The 1280 x 1024 resolution is not a 16x9 ratio. 1080i refers to 16x9 ratio, interlaced signal with a 1920×1080 resolution. Your TV also likely works well with 720p which is a 16x9 ratio progressive signal with a 1280×720 resolution.


If the adapter can't do 1080i or 720p then it's a piece of crap that will never work.


Finally, you indicate the connectors on the side of the TV are Red, White and Yellow. These 3 together in a group are typically right audio, left audio and composite video. The video is also not capable of HD formats.


I'm not sure why a wire hanging off the side or the bottom of the TV makes much difference. You can get a right angle HDMI connector which would angle the wire towards the wall in case that would help you live with using the proper HDMI connection.


Peter
 

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Since you responded again as I was writing my post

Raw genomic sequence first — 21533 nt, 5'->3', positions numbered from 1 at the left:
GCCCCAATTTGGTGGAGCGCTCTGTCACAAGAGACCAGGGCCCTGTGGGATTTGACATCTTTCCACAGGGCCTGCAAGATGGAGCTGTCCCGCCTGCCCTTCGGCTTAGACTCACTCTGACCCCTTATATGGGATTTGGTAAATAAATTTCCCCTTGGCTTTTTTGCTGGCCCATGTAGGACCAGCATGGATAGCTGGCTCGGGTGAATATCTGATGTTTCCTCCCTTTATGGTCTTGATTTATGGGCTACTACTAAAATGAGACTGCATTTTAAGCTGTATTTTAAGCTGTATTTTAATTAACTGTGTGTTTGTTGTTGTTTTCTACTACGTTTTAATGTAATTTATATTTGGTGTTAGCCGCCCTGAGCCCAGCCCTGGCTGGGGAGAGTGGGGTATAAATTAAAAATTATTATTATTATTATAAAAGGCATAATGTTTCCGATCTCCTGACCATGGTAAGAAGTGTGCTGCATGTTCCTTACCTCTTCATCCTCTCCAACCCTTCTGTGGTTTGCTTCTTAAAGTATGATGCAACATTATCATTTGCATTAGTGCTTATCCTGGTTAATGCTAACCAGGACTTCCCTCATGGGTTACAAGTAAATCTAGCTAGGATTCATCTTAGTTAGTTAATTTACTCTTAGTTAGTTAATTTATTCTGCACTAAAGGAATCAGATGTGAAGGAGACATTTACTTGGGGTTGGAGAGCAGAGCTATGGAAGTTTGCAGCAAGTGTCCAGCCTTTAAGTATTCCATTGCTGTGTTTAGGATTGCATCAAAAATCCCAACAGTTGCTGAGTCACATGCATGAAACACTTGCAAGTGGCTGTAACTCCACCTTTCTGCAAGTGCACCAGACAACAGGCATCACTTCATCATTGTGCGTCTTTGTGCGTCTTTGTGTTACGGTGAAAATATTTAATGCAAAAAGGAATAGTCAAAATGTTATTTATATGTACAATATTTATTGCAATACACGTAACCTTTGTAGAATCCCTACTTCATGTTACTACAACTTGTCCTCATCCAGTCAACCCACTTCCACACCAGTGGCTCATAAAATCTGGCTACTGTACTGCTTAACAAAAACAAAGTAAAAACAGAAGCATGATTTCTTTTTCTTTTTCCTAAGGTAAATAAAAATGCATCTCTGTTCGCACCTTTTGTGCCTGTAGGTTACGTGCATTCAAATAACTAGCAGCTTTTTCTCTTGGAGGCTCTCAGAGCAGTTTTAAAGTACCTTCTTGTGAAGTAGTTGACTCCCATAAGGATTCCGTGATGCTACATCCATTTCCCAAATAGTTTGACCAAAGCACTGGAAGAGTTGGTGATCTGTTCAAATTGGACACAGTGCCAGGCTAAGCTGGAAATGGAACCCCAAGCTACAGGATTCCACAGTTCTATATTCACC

First thing - RCA is the type of connector, ie the round plug with a pin in the middle. It IS NOT a video format. Composite video, analog audio and component video all use RCA connectors.


Second - RGB IS NOT component video. YPbPr is the short form for component video.


Third, just go get a HDMI switch and connect into the HDMI cable at the sat receiver then plug the laptop in there.


Peter
 

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Quote:
And to be clear... Composite is Red, White, and Yellow.

Composite video, for consumers, generally uses a yellow RCA connector on a 75 Ohm coax cable.

The red and white connectors carry analog audio.

Quote:
RCA is composite. For HD you need HDMI or component (RBG) or VGA.

Consumer level component connections also use RCA connectors.

Component video is Y, R-Y, B-Y, not RGB. VGA is RGB +HV.
 

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Quote:
Originally Posted by JoshDorhyke /forum/post/19535217


The 1280 x 1024 resolution is not a 16x9 ratio. 1080i refers to 16x9 ratio, interlaced signal with a 1920×1080 resolution. Your TV also likely works well with 720p which is a 16x9 ratio progressive signal with a 1280×720 resolution.

Most 42" 16:9 plasma TVs that are not 1080p have rectangular pixels and would be 1024x768 instead of 1366x768. The poster's TV is "1080i" which means his TV would be 1024x768, which is actually a 768p TV with rectangular pixels (longer horizontally) to make up for the horizontal difference of 1366-1024.